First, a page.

"Instead of a weekend to get ready for it, we've had a summer to get ready for it. And I will say that the source of optimism at this point is around structure," Stenson said.
For Lucia Mar that structure will be going back to the grading system and a regular bell schedule, virtually. Students will log on to their virtual classes starting at 8 a.m., have their second-period class at 10:10 a.m., and then their third-period class after lunch.
"The source for optimism now is the distance learning we're setting up now much more closely resembles normalcy than what we were able to pull off last spring," Stenson said.
Lucia Mar and Cayucos Elementary School District are both optimistic that when it's safe for students and staff, they can resume in-person learning. Both districts have adopted distance learning for the fall but have not committed to the program for the entirety of the school year in the event they get the opportunity to reopen physical classrooms.
Cayucos Superintendent Scott Smith said the feedback he's hearing from parents is divided between those who want in-person classes to resume and those who favor distance education. The parents who want in-person education, he said, tend to have kids who depend on services such as school-provided meals, being at school all day, and extracurricular activities.
Smith said the district can't set artificial dates at this time because it all boils down to the guidance the district is receiving and taking parents' needs into account.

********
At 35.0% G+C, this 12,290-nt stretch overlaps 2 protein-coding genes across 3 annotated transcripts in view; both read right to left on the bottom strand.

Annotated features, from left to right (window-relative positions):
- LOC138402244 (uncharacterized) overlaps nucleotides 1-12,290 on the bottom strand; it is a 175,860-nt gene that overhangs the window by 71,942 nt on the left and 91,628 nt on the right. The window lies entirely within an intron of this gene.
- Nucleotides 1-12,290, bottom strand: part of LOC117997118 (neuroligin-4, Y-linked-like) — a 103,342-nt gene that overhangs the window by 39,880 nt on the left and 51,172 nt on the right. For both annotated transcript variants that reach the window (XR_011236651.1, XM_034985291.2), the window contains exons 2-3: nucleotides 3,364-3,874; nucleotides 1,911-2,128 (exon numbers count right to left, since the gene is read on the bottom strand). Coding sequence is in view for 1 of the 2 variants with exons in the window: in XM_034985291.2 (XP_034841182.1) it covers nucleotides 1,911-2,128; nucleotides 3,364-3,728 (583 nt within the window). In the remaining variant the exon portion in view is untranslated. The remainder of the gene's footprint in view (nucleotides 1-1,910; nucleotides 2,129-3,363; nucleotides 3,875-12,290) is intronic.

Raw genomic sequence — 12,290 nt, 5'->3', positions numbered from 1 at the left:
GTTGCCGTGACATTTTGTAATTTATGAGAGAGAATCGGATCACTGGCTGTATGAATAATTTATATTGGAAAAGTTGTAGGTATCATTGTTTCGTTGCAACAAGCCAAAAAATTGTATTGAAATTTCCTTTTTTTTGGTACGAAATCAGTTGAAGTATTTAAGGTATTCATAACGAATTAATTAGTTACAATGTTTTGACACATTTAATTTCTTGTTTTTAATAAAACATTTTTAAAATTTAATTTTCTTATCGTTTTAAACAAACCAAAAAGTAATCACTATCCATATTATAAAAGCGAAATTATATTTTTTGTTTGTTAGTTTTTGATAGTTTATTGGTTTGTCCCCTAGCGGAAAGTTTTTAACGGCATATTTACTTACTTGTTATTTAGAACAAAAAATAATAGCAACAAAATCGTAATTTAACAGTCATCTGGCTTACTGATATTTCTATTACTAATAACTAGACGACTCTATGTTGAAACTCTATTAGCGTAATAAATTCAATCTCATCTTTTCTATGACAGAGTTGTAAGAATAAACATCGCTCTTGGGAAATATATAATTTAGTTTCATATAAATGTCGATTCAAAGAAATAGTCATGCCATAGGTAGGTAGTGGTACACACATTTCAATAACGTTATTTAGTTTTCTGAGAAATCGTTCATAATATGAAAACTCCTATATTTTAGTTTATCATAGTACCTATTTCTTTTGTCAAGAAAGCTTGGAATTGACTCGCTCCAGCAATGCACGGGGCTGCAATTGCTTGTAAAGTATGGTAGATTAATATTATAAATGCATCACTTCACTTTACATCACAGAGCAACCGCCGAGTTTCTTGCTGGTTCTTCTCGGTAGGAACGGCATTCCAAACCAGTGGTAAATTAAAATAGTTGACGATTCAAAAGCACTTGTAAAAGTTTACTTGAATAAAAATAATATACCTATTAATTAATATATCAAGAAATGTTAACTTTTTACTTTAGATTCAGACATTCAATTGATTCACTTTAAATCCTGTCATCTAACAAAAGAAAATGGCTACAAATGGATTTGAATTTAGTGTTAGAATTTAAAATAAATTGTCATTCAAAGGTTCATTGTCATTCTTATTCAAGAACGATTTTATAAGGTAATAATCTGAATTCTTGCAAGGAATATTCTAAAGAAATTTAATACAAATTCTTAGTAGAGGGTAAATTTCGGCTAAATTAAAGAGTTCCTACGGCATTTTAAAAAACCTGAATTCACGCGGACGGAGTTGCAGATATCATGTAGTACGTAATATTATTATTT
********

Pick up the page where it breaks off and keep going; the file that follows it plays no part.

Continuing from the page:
"It's been challenging to be an administrator through this because the ground keeps shifting and the goalposts move," he said. "Every day is a wild adventure, and there are no days off anymore. The line between work and home has been blurred."
In the last 153 days, San Luis Obispo County Office of Education Superintendent James Brescia hasn't slept well.
Since March, the county superintendent has regularly met with local education agencies, private schools, and parochial schools to disseminate information, provide time for questions, and communicate with local legislators and public health officials.
Brescia said he's getting a lot of inquiries asking for direct guidance or information, but he can't always help.
"I don't have an MD behind my name. I can advise you on educational practices, policies, and the law. But as far as medical advice, we have to do our best to interpret what's coming from the medical professionals," he said.
The county Office of Education is a local representative of the Governor's Office and only becomes involved in daily governance and management if granted/assigned such responsibility by the state or a local governing board of trustees.
Parents are looking for clear information and understanding about what's coming, according to Lisa McCracken a local California State PTA member.
"We just got thrown into this all-around—parents and teachers," McCracken said.
Schools are getting information out to parents, she said, but at times it feels slow because everything is constantly changing.
"The information is there—I mean you're hearing it in the news and getting it in your email," she said. "But as a parent, you know, you need to advocate for your child and sometimes you shouldn't wait for the information to come to you." Δ